Note that the file with the cleartext password is stored on the encrypted volume so that it's inaccessible to the host. The file and the corresponding LUKS keyslot is created at the time of root volume encryption. The keyslot must be different from the keyslot used for automatic root volume decryption with vTPM and both the /cc_growpart_keydata file. The corresponding keyslot is removed when the VM is booted for the first time and the data is consumed. 

The systemd project offers a pair of tools that can also be used for the same purpose: systemd-repart and systemd-growfs. When used during the initramfs boot phase, the key to resize a LUKS container can be obtained using vTPM, eliminating the need to have a file with a cleartext password. This solution seems to be superior to using cloud-init’s growpart feature, and is expected in future versions of Red Hat Enterprise Linux 9.

Red Hat Enterprise Linux 9.2 CVM Technology Preview limitations

Red Hat Enterprise Linux 9.2 CVM image for Azure is provided as a Technology Preview. We want to gather as much feedback as possible before recommending to use it for production workloads. Also, the image comes with these limitations:

  • Kdump technology is unsupported. We are working on adding support for UKIs to the kexec-tools package.
  • Kernel command line in the UKI does not support customization. The upstream systemd  community is working on a "signed extensions" mechanism to make it possible.
  • The experimental rhel-cvm-update-tool package is not shipped as part of Red Hat Enterprise Linux, so updates to it require manual actions.

We are actively working on overcoming these limitations and making Azure CVM images a fully supported technology in future release of Red Hat Enterprise Linux 9.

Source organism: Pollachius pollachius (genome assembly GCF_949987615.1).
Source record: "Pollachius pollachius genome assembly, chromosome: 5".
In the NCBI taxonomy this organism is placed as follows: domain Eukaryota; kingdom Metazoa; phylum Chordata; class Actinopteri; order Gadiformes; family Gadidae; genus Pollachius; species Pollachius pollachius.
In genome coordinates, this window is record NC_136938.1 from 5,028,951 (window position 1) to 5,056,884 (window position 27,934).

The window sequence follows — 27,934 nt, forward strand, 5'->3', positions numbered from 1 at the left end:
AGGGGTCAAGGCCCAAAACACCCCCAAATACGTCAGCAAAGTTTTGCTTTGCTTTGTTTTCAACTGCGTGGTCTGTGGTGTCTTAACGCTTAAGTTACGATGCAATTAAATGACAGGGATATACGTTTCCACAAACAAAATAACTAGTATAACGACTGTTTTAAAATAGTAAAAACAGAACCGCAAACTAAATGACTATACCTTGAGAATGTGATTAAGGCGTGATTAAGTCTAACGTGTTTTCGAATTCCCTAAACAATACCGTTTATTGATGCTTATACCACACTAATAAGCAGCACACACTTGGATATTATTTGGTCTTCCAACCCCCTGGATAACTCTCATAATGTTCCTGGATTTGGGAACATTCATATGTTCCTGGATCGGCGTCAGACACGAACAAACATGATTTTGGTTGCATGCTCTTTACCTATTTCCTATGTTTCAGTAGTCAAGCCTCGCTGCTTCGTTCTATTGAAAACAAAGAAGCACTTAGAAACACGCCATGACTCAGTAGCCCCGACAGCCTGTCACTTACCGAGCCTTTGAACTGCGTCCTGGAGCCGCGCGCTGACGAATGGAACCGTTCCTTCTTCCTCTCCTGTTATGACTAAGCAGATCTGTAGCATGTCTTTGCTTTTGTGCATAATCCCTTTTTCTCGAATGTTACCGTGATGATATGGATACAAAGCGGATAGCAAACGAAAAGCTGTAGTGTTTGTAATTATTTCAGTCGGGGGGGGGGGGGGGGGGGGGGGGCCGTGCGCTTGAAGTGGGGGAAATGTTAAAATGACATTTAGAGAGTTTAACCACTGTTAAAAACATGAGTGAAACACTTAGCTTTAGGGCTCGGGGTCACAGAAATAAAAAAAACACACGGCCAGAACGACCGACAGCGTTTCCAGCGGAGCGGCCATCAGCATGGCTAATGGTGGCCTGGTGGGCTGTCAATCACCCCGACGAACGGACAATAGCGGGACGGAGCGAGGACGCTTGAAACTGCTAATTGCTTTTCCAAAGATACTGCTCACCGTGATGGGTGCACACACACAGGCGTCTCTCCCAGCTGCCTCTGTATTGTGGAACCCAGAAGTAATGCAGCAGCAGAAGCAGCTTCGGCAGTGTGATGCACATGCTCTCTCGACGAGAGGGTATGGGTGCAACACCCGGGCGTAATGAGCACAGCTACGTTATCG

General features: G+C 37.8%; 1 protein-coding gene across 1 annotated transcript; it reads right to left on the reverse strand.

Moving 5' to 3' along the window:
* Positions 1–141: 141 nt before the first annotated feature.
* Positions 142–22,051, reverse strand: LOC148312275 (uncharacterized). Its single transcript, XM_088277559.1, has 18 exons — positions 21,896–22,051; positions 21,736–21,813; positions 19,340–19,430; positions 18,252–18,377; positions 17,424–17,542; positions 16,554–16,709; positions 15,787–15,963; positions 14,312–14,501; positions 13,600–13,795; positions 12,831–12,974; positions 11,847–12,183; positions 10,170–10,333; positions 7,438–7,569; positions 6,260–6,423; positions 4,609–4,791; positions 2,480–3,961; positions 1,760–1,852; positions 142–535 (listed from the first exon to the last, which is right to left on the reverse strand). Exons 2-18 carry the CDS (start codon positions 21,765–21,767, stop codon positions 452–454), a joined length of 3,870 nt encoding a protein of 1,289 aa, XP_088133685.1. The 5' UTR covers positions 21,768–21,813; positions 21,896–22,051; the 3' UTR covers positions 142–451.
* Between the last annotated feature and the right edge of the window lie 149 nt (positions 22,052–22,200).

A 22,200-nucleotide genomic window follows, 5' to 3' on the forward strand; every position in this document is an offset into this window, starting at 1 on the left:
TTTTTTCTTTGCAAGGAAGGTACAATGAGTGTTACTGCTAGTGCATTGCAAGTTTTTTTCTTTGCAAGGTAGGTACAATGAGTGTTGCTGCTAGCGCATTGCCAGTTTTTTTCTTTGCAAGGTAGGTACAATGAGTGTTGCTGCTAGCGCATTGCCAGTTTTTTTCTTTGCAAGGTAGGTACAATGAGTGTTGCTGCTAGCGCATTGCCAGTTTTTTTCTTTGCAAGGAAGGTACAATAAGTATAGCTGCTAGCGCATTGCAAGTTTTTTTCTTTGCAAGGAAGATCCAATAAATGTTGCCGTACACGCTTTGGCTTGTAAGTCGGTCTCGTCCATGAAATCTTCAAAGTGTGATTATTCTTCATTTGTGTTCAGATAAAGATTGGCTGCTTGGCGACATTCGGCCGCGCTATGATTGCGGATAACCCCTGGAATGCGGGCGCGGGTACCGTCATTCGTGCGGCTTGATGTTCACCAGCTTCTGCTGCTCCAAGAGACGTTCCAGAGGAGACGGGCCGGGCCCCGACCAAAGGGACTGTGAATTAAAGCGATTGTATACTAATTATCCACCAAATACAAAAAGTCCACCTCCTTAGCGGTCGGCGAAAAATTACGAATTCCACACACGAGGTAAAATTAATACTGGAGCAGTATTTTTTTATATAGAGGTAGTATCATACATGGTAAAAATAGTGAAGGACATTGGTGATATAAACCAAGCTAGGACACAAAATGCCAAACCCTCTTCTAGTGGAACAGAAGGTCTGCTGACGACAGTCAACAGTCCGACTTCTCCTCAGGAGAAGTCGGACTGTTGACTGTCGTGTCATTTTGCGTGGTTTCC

In this article, I've reviewed the changes made in the Red Hat Enterprise Linux 9.2 release in support of the Red Hat Enterprise Linux CVM TechPreview image. I discussed the importance of confidential disk encryption technology and how Red Hat Enterprise Linux enables it using SecureBoot, Measured boot, and UKI technologies. In my next article, I'll describe in detail how to launch a CVM on Microsoft Azure  using Red Hat Enterprise Linux CVM TechPreview image.

About the author


Browse by channel

automation icon


The latest on IT automation for tech, teams, and environments

AI icon

Artificial intelligence

Updates on the platforms that free customers to run AI workloads anywhere

open hybrid cloud icon

Open hybrid cloud

Explore how we build a more flexible future with hybrid cloud

security icon


The latest on how we reduce risks across environments and technologies

edge icon

Edge computing

Updates on the platforms that simplify operations at the edge

Infrastructure icon


The latest on the world’s leading enterprise Linux platform

application development icon


Inside our solutions to the toughest application challenges

Original series icon

Original shows

Entertaining stories from the makers and leaders in enterprise tech